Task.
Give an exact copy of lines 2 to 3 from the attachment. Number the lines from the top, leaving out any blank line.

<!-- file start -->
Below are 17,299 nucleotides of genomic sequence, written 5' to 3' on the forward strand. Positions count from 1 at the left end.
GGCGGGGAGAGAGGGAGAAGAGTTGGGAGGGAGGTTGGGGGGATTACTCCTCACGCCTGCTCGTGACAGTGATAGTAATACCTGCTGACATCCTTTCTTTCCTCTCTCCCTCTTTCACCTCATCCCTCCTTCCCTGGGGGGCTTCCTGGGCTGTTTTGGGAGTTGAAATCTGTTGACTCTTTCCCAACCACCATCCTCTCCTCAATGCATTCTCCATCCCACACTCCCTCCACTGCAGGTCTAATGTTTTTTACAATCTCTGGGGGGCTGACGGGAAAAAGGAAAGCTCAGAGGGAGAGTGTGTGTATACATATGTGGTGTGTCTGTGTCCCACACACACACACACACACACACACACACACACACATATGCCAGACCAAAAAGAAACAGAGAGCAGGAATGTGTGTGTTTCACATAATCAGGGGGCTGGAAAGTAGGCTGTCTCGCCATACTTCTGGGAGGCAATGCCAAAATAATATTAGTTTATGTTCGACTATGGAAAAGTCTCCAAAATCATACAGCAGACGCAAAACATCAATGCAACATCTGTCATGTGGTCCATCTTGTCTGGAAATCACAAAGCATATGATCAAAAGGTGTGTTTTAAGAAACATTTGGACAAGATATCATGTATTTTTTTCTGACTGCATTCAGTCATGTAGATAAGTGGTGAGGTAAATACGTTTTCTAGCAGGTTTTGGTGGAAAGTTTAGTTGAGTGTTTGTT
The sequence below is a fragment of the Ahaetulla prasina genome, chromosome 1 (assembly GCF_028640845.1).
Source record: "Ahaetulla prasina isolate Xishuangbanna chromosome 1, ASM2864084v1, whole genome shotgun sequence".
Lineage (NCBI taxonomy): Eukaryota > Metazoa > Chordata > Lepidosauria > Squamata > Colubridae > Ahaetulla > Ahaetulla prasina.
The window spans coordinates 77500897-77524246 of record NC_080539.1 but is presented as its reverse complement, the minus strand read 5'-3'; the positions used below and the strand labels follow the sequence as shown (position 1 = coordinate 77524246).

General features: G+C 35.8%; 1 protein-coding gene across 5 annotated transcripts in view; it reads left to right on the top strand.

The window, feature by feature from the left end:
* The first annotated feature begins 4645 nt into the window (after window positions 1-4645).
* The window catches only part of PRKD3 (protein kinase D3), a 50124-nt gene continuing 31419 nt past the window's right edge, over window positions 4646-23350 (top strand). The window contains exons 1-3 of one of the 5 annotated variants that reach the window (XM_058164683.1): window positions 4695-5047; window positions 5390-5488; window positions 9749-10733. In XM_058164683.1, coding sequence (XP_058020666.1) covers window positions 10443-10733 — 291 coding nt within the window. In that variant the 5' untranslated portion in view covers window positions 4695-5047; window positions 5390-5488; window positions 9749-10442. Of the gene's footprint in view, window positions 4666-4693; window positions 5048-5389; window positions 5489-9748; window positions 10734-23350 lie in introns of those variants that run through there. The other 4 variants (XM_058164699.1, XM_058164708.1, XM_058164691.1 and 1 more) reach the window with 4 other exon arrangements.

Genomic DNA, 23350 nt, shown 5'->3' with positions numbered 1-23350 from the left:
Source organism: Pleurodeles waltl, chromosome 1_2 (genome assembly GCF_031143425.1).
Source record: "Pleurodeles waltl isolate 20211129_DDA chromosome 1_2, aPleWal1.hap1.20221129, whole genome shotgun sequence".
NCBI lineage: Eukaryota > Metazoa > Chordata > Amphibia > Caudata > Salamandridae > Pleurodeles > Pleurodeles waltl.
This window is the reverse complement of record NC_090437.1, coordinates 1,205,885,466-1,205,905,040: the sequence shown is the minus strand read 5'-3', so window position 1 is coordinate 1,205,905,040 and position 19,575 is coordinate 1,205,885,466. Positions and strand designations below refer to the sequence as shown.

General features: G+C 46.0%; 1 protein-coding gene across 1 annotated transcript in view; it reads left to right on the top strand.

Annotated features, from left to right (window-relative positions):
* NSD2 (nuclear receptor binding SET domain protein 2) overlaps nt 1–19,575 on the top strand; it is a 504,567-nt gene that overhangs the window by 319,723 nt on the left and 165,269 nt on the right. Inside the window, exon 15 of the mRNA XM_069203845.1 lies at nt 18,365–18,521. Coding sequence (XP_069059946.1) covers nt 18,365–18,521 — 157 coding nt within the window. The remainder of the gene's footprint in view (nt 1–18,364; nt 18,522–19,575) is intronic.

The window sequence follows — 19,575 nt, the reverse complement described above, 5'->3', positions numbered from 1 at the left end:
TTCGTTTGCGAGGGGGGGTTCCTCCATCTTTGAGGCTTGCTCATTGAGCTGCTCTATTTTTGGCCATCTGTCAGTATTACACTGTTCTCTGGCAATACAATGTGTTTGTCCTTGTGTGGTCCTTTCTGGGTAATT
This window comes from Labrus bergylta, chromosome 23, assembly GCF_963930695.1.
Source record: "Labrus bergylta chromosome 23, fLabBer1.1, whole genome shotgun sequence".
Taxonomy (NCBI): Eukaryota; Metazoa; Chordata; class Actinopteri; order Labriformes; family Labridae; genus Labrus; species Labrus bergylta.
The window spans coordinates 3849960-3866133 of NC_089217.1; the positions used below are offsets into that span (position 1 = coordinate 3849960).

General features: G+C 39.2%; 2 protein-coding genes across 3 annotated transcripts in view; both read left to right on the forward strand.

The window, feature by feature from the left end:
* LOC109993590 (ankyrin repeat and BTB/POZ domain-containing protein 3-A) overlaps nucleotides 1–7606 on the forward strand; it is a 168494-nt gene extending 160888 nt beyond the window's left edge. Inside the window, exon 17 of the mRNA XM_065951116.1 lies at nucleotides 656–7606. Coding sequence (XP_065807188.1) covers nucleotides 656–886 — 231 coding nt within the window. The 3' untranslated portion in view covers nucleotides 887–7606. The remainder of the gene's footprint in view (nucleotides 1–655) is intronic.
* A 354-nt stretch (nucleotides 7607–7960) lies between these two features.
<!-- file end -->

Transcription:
GGCGGGGAGAGAGGGAGAAGAGTTGGGAGGGAGGTTGGGGGGATTACTCCTCACGCCTGCTCGTGACAGTGATAGTAATACCTGCTGACATCCTTTCTTTCCTCTCTCCCTCTTTCACCTCATCCCTCCTTCCCTGGGGGGCTTCCTGGGCTGTTTTGGGAGTTGAAATCTGTTGACTCTTTCCCAACCACCATCCTCTCCTCAATGCATTCTCCATCCCACACTCCCTCCACTGCAGGTCTAATGTTTTTTACAATCTCTGGGGGGCTGACGGGAAAAAGGAAAGCTCAGAGGGAGAGTGTGTGTATACATATGTGGTGTGTCTGTGTCCCACACACACACACACACACACACACACACACACACATATGCCAGACCAAAAAGAAACAGAGAGCAGGAATGTGTGTGTTTCACATAATCAGGGGGCTGGAAAGTAGGCTGTCTCGCCATACTTCTGGGAGGCAATGCCAAAATAATATTAGTTTATGTTCGACTATGGAAAAGTCTCCAAAATCATACAGCAGACGCAAAACATCAATGCAACATCTGTCATGTGGTCCATCTTGTCTGGAAATCACAAAGCATATGATCAAAAGGTGTGTTTTAAGAAACATTTGGACAAGATATCATGTATTTTTTTCTGACTGCATTCAGTCATGTAGATAAGTGGTGAGGTAAATACGTTTTCTAGCAGGTTTTGGTGGAAAGTTTAGTTGAGTGTTTGTT
The sequence below is a fragment of the Ahaetulla prasina genome, chromosome 1 (assembly GCF_028640845.1).